Excerpted From: Shelby D. Green, Adaptive Rezoning for Social Equity, Affordability and Resilience, 52 Seton Hall Law Review 1325 (2022) (107 Footnotes) (Full Document)


ShelbyDGreenThere is much inequity in our society--in economic opportunity, in health care, in education, in the enjoyment of the amenities of social life. The most glaring manifestation of this inequity is in access to housing. “Housing is an essential predicate for” human flourishing, economic and social power, establishing a place in the community, fostering social relations, nurturing children, encouraging norms, self-realization, and self-fulfillment. Yet, disparities continue because of the legacies of legal discrimination from racist laws and policies and also because current facially-neutral zoning laws and land use policies continue to operate perniciously in the background.

Shortages of housing have been persistent, particularly for low-income households. When economic conditions deteriorate, so do the resources of low-income families and other property owners. The 2008 Housing Crisis led to millions of foreclosures, and these losses fell disproportionately on poorer households--communities declined, property values of neighboring properties suffered, and all were demoralized by the woeful auction signs in front yards.

In this Article, I will show how the legacies of the institutional barriers to housing still persist to deprive many of the predicates for economic thriving and personal flourishing and how existing zoning philosophy cannot be justified by the need to protect health and safety. Righting the inequities of the past and of the present will require dismantling some of the institutions, apparently legitimate and well-meaning, but operating devilishly to create and perpetuate hardship and exclusion. This will require laying bare the institutions to reveal their ignoble essence. We need a radical overhaul of the historic zoning regime from one that excludes to one that is prescriptive of inclusion. We must imagine and construct a new world, one that is open and sustainable for living and against the looming impacts of climate change. We can do this by what I call adaptive rezoning. In laying out the contours of this concept, I will offer comment on the various initiatives around the country for inclusive and sustainable cities (including those that pertain to the impacts of climate change) and offer my own ideas for a plan for social and economic justice.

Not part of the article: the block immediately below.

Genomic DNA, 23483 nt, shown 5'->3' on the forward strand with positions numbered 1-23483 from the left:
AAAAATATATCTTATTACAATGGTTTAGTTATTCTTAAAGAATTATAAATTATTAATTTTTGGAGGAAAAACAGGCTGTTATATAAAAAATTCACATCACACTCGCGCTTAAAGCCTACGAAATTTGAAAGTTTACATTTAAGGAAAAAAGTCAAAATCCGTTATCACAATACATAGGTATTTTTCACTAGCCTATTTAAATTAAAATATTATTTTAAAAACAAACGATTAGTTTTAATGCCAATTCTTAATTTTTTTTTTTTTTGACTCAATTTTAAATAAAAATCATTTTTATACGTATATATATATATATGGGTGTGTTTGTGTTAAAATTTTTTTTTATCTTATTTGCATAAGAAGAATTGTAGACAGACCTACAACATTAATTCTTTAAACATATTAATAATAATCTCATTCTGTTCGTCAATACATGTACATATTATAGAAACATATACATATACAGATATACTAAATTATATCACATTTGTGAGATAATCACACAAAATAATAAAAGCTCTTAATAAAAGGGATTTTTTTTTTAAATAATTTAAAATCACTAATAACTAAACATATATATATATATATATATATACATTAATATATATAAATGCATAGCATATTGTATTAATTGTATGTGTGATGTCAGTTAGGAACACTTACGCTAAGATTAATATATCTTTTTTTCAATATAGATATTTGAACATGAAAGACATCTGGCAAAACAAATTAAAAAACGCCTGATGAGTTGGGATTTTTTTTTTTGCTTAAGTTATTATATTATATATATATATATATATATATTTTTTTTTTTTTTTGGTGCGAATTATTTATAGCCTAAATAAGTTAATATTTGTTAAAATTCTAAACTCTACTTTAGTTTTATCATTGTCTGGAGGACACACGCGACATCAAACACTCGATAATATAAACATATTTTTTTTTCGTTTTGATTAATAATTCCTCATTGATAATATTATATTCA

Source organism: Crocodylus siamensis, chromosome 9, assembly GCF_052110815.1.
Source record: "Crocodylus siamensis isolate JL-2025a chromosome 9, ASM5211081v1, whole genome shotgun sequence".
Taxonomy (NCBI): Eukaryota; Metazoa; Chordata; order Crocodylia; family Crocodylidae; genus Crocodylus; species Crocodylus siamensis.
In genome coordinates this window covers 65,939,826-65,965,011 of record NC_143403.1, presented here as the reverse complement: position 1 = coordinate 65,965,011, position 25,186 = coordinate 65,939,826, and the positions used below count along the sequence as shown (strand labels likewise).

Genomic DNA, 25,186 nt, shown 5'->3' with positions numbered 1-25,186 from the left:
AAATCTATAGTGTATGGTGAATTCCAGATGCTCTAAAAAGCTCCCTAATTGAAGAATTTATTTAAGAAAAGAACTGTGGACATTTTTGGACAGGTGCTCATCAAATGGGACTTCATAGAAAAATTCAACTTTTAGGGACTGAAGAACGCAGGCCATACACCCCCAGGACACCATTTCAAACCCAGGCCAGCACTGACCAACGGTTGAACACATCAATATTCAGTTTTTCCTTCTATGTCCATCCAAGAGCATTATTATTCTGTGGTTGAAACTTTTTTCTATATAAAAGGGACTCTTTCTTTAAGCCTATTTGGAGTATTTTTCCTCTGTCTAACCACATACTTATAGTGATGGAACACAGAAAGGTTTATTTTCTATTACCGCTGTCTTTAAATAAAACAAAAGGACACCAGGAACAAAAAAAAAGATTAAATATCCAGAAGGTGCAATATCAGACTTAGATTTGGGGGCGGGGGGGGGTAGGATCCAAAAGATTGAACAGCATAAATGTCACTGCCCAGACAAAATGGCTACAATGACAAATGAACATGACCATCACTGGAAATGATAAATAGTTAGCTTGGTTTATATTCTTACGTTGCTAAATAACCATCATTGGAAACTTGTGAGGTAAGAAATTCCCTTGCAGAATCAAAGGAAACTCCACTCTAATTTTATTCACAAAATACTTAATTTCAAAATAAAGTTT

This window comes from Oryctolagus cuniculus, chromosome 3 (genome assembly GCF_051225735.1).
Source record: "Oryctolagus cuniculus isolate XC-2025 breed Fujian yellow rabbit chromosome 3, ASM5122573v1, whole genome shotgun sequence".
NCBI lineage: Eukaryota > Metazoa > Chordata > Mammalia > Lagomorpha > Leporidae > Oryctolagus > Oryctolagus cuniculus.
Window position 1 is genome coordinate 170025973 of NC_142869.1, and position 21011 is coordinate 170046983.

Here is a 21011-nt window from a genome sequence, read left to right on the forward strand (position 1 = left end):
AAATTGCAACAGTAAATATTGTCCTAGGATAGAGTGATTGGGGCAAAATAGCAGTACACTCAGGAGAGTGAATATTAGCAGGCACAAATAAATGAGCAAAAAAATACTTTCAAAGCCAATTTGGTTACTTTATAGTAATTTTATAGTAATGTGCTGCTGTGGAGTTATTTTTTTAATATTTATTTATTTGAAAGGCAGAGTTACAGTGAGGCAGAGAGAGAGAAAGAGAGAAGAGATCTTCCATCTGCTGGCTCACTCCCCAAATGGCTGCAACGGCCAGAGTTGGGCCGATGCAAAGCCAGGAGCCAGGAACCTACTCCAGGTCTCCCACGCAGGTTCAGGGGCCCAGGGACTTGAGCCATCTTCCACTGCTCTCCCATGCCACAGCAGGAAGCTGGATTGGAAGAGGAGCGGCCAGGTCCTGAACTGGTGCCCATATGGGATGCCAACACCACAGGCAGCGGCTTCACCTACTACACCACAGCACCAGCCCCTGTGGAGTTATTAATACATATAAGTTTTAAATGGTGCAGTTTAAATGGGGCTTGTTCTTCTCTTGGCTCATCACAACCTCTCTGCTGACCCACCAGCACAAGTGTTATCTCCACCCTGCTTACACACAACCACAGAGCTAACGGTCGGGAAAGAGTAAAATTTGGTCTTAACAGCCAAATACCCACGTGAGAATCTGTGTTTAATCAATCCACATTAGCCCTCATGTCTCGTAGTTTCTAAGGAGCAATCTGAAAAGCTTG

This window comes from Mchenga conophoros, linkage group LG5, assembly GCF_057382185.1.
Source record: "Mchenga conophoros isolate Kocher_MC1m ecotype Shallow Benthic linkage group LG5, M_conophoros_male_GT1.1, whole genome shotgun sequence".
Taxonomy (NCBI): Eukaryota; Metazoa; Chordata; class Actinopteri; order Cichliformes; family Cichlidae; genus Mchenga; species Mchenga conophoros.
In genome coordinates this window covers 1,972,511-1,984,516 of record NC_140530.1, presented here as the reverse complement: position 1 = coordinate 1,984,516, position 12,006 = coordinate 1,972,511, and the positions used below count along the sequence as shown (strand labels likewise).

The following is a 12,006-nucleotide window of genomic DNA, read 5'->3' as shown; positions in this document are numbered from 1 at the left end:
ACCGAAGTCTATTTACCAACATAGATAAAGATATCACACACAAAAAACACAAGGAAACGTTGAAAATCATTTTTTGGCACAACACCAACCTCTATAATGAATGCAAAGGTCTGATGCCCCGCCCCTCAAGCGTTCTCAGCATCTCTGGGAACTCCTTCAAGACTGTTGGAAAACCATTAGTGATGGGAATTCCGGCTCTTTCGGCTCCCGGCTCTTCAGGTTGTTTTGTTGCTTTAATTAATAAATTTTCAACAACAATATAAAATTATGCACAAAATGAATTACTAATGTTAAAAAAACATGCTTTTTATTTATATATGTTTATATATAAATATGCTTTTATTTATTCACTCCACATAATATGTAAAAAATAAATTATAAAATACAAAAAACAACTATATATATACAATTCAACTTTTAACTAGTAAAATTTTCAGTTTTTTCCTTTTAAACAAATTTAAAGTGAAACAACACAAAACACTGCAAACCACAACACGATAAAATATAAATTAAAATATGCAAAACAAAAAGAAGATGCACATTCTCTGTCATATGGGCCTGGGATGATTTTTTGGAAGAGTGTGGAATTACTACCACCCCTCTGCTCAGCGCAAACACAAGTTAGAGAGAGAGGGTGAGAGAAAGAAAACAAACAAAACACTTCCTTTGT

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An equitable, affordable, and climate-cognizant community requires rethinking what we do on the ground and in our policies. The shaping and reshaping of the built world is not a new adventure, but something that has occurred both organically and deliberately since the beginning of time, at first by bare want, then by creative vision, and now it must change out of necessity. Affordability and resiliency need not be viewed antithetically, but instead as twins serving a common mission of the survival of community. Creating physical zones to manage physical threats serves to achieve an urban land ethic that makes for resilient communities in all respects.

As our society faces the arduous task of reconciling grand principles of equality with the reality of social and economic exclusion based on race and social status, we are enjoined to rectify systemic racism formalized by past policymakers. Narrow and half-hearted overtures, those that have been bantered about for so long, will not work anymore. Instead, competing conditions-- inequity, deprivation, and climate change--portend widespread upheaval, social, economic, and ecological. And they are not abstract risks, but existential. Averting them requires a bold commitment of resources and policy--creativity and perseverance.

Susan Taxer Research Professor of Law, Elisabeth Haub School of Law White Plains, N.Y.